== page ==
Monster Hunter Rise is the latest game in the long series. Stretching back to the PlayStation 2 era. This is also the first main entry of the series that isn’t an ultimate version on the Switch. Which is both a blessing and a curse for the West.
Monster Hunter Rise, What is it?
You are a hunter, and your mission is to prevent the rampage of monsters from spiralling out of control. You also need to identify what is causing the monsters to rampage. The game gives you a wide variety of weapons at your disposal. Ranging from close-range swords and shields to bows. While out hunting you have two helpers. A palico, which is a cat-like creature that will attack monsters and provide support. A palamut is a big dog that you can ride into battle. Another new feature is the wirebugs that allow you to zip into the air. Once you get a hang of it, you’ll find yourself zipping around the environment easily.
Monster Hunter Rise, Ridin’ Solo
The single-player mode focuses on investigating the rampage and trying to find the cause. Just like other titles in the series, there is little in the way of the story. The characters don’t develop and they speak a lot considering how little they change. You’ll complete quests that either involve gathering resources or beating monster(s). Once you’ve completed the quest you are returned to the village. You can then use the carves and other materials to improve your equipment. The improved equipment will allow you to take and deliver more damage.
A new game mode opens up, Rampage mode. This is a tower defence game, with the mechanics of Monster Hunter thrown in. You have a number of areas to set up defences which can either be mountable devices or automatic devices. You can’t use all devices at the start. Once you start defeating the monsters you rack up points that give you the ability to use more devices. It is a welcome addition to the series. But I would like to see it expanded upon. Maybe with a more permanent upgrade system where you build a base up to help defend the village.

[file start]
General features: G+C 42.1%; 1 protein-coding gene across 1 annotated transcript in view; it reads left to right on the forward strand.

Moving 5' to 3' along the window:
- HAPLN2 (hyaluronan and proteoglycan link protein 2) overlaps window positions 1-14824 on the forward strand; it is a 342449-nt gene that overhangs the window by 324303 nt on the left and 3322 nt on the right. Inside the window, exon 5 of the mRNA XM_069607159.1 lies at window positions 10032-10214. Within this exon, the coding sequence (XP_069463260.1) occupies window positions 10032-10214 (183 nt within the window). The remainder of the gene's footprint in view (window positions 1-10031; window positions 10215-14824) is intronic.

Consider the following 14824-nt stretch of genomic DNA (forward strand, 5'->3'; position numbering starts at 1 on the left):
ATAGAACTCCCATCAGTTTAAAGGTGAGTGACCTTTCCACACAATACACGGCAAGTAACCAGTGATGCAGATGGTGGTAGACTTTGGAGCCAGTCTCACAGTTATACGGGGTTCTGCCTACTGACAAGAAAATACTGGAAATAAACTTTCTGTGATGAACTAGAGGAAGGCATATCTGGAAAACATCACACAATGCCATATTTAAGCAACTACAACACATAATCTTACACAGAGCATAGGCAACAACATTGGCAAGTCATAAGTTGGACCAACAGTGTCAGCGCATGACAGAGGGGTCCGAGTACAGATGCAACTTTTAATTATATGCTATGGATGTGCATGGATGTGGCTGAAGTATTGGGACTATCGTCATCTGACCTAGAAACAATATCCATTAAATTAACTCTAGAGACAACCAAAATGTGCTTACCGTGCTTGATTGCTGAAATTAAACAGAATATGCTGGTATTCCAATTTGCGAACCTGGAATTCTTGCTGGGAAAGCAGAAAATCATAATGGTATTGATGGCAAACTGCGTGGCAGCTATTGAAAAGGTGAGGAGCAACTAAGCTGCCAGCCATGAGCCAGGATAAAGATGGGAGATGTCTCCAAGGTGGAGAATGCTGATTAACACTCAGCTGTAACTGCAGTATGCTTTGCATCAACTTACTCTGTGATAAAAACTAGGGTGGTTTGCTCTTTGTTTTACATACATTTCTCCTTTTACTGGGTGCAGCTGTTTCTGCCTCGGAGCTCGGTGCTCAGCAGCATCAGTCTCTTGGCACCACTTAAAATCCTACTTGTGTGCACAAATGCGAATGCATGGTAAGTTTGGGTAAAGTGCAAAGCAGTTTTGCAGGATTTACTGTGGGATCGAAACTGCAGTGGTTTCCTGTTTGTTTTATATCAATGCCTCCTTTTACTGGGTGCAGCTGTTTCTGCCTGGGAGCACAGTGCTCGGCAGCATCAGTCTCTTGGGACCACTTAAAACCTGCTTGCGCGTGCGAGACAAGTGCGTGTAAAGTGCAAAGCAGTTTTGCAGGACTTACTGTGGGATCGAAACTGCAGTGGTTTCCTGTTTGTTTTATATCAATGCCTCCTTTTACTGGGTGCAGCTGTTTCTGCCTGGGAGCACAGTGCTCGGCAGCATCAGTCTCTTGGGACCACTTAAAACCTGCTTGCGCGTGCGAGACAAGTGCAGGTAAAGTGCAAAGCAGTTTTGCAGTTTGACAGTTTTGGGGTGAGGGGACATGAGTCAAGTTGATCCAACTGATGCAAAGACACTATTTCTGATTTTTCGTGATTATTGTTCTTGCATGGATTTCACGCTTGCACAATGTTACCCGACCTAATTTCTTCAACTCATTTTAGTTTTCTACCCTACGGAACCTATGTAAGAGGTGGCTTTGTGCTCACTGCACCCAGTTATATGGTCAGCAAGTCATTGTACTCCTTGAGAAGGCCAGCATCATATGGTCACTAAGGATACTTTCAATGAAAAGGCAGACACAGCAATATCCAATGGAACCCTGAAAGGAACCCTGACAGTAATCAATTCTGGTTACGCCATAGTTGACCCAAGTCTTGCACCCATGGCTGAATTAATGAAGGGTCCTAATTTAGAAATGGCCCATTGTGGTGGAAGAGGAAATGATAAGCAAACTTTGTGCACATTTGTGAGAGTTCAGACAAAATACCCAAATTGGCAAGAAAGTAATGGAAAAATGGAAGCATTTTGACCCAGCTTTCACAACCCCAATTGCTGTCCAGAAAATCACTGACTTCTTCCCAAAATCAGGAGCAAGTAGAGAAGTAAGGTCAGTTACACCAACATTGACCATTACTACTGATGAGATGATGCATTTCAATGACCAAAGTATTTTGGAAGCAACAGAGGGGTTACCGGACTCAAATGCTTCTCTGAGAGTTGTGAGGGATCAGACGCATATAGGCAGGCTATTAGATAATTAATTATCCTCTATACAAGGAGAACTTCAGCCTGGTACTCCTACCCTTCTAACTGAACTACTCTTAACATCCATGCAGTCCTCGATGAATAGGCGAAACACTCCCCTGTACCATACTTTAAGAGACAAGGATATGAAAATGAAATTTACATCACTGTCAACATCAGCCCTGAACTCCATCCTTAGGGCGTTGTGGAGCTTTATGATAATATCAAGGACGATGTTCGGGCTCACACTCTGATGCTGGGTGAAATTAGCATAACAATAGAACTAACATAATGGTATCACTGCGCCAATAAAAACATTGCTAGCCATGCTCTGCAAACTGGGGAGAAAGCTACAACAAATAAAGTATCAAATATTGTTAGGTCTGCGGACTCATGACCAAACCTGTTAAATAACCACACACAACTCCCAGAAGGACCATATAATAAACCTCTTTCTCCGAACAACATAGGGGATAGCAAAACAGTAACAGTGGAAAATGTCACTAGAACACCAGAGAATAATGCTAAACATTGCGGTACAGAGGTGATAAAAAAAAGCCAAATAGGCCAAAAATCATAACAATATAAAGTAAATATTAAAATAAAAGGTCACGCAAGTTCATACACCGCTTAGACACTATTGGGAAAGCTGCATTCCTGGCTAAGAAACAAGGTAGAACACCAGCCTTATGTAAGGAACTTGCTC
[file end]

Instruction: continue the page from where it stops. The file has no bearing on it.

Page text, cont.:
I spent the majority of my time solo. I was also recording YouTube videos while playing, this made the game seem longer than it actually was. The amount of content is where the solo experience falls down. Compared to other Monster Hunter games (excluding Worlds without DLC), it was very short. Capcom is still planning to put out more content. But they have been distracted by Monster Hunter Stories 2.
The Problem with Multiplayer
There is a separate location within the starting village that allows you to play online with others. I have played a few quests with others. However, due to the limitations of the Switch (no mic), it feels like a very lonely experience. Capcom has added stickers and callouts that translate to the language on your device. But no one really uses them, only to say thank you.
If you have found a group to play with then it is very enjoyable. My friends, whom I usually play with have already been burnt out by the game.
I loved the wirebug mechanic and the palamute which added more to the game. Also the rampage mode, but I don’t have the motivation to finish the High-Rank quests on the multiplayer mode. I have, however, completed solo. I really was hoping for more and there was so little content compared to the other games it felt lacklustre. If you have never played a Monster Hunter game, however, this would be a great jumping-on point. When you’ve gotten used to the mechanics move on to Monster Hunter Worlds or Generation Ultimate. I would give it a 3/5 but this will be reviewed if there is a big content update.
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